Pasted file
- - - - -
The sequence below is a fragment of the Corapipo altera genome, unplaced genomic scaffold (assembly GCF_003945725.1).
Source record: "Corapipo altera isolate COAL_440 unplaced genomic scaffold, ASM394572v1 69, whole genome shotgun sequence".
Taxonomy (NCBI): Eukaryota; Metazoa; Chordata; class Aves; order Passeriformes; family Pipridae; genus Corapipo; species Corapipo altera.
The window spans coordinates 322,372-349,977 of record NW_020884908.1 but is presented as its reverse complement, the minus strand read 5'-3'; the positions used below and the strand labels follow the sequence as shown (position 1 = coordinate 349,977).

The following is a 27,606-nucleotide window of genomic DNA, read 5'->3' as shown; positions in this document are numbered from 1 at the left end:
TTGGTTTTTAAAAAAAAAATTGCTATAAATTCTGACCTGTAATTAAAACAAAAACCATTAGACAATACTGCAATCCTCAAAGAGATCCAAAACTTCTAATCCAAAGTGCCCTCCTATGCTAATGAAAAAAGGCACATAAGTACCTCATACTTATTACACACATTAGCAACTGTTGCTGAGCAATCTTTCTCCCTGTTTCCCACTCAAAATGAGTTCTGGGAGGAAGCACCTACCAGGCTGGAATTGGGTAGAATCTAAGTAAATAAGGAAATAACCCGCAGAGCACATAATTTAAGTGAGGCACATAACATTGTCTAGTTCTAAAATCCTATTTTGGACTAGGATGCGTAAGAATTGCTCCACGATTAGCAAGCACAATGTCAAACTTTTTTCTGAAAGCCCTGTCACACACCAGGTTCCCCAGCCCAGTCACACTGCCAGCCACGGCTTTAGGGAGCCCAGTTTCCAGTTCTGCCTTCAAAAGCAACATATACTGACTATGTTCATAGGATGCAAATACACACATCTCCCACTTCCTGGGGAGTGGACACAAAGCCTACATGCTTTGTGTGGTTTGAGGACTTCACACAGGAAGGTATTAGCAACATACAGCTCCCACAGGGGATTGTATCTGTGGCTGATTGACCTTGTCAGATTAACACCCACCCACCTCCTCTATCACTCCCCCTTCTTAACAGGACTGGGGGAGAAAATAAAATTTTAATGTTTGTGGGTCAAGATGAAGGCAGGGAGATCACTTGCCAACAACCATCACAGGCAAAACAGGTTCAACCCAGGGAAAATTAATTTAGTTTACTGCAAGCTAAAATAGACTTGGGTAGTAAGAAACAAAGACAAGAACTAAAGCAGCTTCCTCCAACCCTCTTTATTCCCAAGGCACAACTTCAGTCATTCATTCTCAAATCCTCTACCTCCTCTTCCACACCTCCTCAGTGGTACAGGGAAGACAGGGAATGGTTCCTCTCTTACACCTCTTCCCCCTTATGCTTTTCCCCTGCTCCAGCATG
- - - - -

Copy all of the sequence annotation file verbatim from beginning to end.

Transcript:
The sequence below is a fragment of the Corapipo altera genome, unplaced genomic scaffold (assembly GCF_003945725.1).
Source record: "Corapipo altera isolate COAL_440 unplaced genomic scaffold, ASM394572v1 69, whole genome shotgun sequence".
Taxonomy (NCBI): Eukaryota; Metazoa; Chordata; class Aves; order Passeriformes; family Pipridae; genus Corapipo; species Corapipo altera.
The window spans coordinates 322,372-349,977 of record NW_020884908.1 but is presented as its reverse complement, the minus strand read 5'-3'; the positions used below and the strand labels follow the sequence as shown (position 1 = coordinate 349,977).

The following is a 27,606-nucleotide window of genomic DNA, read 5'->3' as shown; positions in this document are numbered from 1 at the left end:
TTGGTTTTTAAAAAAAAAATTGCTATAAATTCTGACCTGTAATTAAAACAAAAACCATTAGACAATACTGCAATCCTCAAAGAGATCCAAAACTTCTAATCCAAAGTGCCCTCCTATGCTAATGAAAAAAGGCACATAAGTACCTCATACTTATTACACACATTAGCAACTGTTGCTGAGCAATCTTTCTCCCTGTTTCCCACTCAAAATGAGTTCTGGGAGGAAGCACCTACCAGGCTGGAATTGGGTAGAATCTAAGTAAATAAGGAAATAACCCGCAGAGCACATAATTTAAGTGAGGCACATAACATTGTCTAGTTCTAAAATCCTATTTTGGACTAGGATGCGTAAGAATTGCTCCACGATTAGCAAGCACAATGTCAAACTTTTTTCTGAAAGCCCTGTCACACACCAGGTTCCCCAGCCCAGTCACACTGCCAGCCACGGCTTTAGGGAGCCCAGTTTCCAGTTCTGCCTTCAAAAGCAACATATACTGACTATGTTCATAGGATGCAAATACACACATCTCCCACTTCCTGGGGAGTGGACACAAAGCCTACATGCTTTGTGTGGTTTGAGGACTTCACACAGGAAGGTATTAGCAACATACAGCTCCCACAGGGGATTGTATCTGTGGCTGATTGACCTTGTCAGATTAACACCCACCCACCTCCTCTATCACTCCCCCTTCTTAACAGGACTGGGGGAGAAAATAAAATTTTAATGTTTGTGGGTCAAGATGAAGGCAGGGAGATCACTTGCCAACAACCATCACAGGCAAAACAGGTTCAACCCAGGGAAAATTAATTTAGTTTACTGCAAGCTAAAATAGACTTGGGTAGTAAGAAACAAAGACAAGAACTAAAGCAGCTTCCTCCAACCCTCTTTATTCCCAAGGCACAACTTCAGTCATTCATTCTCAAATCCTCTACCTCCTCTTCCACACCTCCTCAGTGGTACAGGGAAGACAGGGAATGGTTCCTCTCTTACACCTCTTCCCCCTTATGCTTTTCCCCTGCTCCAGCATG